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Q: When dividing one measurement by another what determines the allowable number of significant digits in the quotient?

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The answer depends on the magnitude of the number by which you are dividing.

add a zero to the end (only if it'safter the decimal) and continue dividing

If you are making use of long division method, the process of dividing a whole number is actually a subset of the process of dividing the decimals. While dividing both you may get a quotient with decimal places. Some exceptions to this do exist in case of whole numbers. Like when you are dividing 100 by 2, the quotient 50 has no decimal places.

its Dividing fractions is easy as pie, just flip the second and multiply made by krissy

Dividing by a non-zero rational number is the same as multiplying by its reciprocal.

Related questions

No, the one with the least.

When multiplying/dividing measurements the answers needs to have the same amound significant figures as the one with the LEAST amount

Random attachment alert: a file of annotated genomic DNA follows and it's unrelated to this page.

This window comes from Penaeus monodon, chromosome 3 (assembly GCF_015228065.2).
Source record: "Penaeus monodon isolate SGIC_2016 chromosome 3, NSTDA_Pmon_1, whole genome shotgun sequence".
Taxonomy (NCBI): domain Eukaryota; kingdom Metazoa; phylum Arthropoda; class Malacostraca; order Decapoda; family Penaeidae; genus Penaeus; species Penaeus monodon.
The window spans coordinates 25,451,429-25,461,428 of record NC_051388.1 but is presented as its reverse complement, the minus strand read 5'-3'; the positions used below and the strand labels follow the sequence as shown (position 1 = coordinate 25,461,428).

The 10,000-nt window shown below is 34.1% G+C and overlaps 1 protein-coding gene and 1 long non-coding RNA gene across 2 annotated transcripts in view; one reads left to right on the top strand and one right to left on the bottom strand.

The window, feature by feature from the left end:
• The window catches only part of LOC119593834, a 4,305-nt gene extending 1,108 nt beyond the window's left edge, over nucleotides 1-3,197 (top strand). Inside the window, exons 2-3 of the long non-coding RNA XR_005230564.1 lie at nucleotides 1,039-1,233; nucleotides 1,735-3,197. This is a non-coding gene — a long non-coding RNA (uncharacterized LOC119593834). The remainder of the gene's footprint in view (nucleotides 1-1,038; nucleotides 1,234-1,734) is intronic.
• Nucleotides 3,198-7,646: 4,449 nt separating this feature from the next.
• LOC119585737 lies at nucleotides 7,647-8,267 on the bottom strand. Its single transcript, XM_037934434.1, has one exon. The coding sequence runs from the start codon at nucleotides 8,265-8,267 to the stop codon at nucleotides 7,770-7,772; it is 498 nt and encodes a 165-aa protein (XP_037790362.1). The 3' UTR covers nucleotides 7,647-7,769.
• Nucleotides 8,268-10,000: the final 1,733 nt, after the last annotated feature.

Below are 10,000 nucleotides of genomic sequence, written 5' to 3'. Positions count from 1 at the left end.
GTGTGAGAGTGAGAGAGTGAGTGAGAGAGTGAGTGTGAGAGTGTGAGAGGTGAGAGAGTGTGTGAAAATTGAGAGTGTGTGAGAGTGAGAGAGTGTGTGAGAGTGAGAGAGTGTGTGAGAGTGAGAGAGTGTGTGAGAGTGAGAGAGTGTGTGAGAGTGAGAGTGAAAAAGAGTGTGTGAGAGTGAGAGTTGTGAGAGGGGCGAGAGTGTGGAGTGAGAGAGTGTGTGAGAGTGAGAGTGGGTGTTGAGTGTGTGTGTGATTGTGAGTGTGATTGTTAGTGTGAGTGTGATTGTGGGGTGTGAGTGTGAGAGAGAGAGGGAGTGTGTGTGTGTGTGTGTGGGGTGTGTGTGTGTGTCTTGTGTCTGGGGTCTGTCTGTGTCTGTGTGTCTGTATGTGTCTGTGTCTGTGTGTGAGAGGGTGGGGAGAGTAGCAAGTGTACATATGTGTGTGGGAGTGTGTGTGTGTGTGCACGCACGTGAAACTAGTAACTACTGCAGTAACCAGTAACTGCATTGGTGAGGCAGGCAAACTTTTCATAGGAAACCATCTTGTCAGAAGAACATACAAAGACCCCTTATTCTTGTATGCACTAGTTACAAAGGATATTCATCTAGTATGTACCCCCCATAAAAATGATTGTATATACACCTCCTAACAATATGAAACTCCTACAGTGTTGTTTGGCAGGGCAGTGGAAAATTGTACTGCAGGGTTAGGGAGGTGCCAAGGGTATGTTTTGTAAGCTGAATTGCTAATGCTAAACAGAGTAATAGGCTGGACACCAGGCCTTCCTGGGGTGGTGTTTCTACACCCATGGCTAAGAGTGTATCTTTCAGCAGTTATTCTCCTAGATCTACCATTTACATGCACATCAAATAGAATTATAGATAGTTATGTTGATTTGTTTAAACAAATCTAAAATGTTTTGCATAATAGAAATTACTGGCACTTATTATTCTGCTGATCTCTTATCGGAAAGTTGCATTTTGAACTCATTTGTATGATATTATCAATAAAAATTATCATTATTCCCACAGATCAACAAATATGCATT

The least number of significant figures in any number of the problem determines the number of significant figures in the answer.

The least number of significant figures in any number of the problem determines the number of significant figures in the answer.

The number of significant figures should be equal to the significant figures in the least precise measurement.

The final answer.is only as accurate as the least accurate component in the calculation, so use the significant figures of the measurement with the fewest.

yes, by dividing by 1000

Yes by dividing by 1000

you take the lowest significant figure in the equation and that is the sig fig of your answer

The basic idea is that the final result should not be - or rather, appear to be - more accurate than the original numbers. Therefore, the final result should not have more significant digits than the original numbers you multiply or divide. For example, if one factor has 3 significant digits, and the other 5, round the final result to 3 significant digits.

5 since 1.0400 has 5 significant figures. when dividing or multiplying go with the number with the smaller significant figures.

The divisor is the number doing the dividing, rather than the number being divided. For example, in the problem 144/12, 12 is dividing into 144, so 12 is the divisor. If you are dividing mass by volume to attempt to find density, the volume measurement will be the divisor.

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